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From the Publisher
"The book begins with a simple truth: throughout the ages, soldiers have been fortunate to be taken prisoner when the enemy's blood is up. Using examples from ancient to modern wars, Krammer argues that it is much easier and far more convenient to kill surrendered soldiers rather than take the trouble and bear the expense of capture….While this book is not a comprehensive history of the POW experience, it is a first of its kind in terms of simplicity of approach, sequence of topics, historical frankness, and brutal honesty….Arnold Krammer has created something really significant for a master scholar: a primer, a place to start for anyone wanting to seriously examine and probe the complexity of captivity through the ages. Without a doubt, this book is a solid and welcome contribution to the field of historical POW studies."
The Journal of Military History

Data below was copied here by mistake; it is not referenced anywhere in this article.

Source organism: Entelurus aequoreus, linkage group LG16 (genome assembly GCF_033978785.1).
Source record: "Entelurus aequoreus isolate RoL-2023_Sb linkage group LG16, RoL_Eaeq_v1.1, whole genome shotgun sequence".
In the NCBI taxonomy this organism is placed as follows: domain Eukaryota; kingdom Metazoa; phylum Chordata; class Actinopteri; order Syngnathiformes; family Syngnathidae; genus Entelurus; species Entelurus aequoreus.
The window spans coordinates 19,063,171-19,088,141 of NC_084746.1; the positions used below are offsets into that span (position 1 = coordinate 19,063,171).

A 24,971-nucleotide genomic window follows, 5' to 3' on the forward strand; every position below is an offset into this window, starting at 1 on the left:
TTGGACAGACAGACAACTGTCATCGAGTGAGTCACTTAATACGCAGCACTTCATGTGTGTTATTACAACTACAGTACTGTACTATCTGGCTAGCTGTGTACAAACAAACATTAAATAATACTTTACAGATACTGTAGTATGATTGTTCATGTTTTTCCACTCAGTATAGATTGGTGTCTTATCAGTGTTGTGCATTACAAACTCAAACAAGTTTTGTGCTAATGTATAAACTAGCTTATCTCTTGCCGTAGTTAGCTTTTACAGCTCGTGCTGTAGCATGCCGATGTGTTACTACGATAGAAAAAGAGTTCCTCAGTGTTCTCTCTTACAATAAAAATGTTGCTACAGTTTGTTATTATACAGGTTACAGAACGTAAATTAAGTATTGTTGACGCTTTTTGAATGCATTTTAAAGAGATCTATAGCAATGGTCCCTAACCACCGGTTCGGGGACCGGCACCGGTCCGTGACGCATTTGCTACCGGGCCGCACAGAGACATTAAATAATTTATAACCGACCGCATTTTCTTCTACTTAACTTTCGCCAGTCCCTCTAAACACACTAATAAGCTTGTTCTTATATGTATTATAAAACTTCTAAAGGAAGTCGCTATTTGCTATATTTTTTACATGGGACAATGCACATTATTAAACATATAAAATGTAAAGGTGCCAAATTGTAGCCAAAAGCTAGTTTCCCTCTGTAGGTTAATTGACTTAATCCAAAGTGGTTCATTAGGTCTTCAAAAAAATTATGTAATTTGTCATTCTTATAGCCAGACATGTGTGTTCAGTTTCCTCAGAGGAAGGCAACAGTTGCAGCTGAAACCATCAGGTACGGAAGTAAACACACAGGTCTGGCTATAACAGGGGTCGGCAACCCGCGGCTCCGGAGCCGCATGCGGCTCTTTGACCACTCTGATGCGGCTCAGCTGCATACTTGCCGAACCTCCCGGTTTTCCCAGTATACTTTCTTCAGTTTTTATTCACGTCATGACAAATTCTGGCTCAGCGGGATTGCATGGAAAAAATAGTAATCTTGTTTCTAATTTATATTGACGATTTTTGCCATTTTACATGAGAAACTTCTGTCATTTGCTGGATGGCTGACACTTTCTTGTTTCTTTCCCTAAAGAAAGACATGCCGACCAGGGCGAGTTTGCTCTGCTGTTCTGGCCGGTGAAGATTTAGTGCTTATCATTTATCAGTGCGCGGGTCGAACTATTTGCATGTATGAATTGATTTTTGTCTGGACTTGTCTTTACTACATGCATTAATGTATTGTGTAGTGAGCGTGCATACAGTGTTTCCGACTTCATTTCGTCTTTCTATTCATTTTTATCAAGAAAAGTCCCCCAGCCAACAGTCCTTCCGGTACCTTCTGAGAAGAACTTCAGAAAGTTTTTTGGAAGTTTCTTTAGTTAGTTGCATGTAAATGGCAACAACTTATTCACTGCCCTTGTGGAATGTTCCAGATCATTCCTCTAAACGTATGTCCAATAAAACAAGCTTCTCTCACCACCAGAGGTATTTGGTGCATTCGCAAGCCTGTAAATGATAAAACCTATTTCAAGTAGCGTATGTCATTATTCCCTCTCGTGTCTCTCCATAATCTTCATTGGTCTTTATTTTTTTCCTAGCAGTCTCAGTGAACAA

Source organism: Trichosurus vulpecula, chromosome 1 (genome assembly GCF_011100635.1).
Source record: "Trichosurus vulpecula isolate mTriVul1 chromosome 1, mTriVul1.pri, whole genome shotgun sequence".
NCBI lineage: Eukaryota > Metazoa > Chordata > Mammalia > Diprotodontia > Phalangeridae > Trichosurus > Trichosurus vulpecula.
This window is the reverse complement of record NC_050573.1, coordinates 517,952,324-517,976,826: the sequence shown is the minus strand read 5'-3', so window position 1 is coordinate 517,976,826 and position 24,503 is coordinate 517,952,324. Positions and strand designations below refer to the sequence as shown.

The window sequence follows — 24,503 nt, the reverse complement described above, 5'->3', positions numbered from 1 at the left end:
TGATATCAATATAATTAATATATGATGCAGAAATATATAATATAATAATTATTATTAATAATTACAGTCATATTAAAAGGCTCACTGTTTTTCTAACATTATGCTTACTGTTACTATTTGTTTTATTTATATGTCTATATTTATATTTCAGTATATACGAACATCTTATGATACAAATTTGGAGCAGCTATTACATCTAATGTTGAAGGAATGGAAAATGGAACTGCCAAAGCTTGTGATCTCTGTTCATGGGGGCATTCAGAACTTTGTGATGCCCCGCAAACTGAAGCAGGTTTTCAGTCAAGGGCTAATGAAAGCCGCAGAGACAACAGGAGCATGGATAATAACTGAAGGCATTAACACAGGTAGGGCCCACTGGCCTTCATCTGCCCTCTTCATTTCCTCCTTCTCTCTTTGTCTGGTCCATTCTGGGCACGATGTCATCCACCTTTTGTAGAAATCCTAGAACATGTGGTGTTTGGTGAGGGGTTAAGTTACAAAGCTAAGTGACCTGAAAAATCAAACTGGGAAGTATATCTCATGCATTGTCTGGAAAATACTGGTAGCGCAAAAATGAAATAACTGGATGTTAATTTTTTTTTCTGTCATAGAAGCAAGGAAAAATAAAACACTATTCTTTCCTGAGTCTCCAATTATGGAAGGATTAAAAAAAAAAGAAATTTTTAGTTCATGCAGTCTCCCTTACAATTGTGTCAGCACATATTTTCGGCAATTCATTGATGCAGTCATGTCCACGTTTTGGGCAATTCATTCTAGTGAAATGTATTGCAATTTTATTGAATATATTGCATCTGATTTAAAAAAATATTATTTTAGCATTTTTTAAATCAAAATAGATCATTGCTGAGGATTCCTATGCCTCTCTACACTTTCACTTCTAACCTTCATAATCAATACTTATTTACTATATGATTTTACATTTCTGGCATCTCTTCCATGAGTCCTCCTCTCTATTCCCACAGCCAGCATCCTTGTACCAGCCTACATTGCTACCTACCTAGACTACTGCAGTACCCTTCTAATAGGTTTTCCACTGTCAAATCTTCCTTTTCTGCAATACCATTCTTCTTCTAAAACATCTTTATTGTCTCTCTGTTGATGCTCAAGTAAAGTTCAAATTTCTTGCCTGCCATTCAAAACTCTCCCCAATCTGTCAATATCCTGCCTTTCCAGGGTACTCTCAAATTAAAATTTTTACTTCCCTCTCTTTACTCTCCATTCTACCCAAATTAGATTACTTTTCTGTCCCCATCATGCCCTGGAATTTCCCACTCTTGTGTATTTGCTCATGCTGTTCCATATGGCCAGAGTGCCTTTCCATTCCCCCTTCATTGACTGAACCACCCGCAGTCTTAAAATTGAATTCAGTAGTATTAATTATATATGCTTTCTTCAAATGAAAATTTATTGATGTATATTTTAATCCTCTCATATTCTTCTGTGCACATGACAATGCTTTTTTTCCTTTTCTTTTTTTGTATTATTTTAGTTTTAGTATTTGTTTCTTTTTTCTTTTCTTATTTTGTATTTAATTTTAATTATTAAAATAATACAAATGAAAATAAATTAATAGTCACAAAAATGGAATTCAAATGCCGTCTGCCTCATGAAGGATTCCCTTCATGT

"What to do with captured enemies in wartime is an ancient problem. Solutions vary with the prevailing mores and concepts of warfare. Since 2001, the US has conducted an ill-defined war on terrorism against enemies that allegedly do not qualify as soldiers under international law and therefore may be denied protection as prisoners of war (POWs). Krammer, a master of POW history, addresses fluctuating ways captors have treated war captives since earliest historical times. He discusses cases of prisoner parole, exchange, ransom, incarceration, enslavement, torture, religious sacrifice, and mass murder, and traces the irregular expansion of protection for POWs since Hugo Grotius defined the issue in terms of natural law in 1625. Krammer supports his narrative with extensive excerpts from military regulations and international agreements that clarified the status and rights of POWs during the 19th and 20th centuries. He refers particularly to Hague conferences of 1899 and 1907 and Geneva conventions of 1929 and 1949. Although terrorism is not new, Krammer seems to agree that recent styles of irregular conflict have introduced new conditions that reduce the effectiveness of international law in protecting POWs. Bibliography includes Internet references. Recommended. All levels/libraries."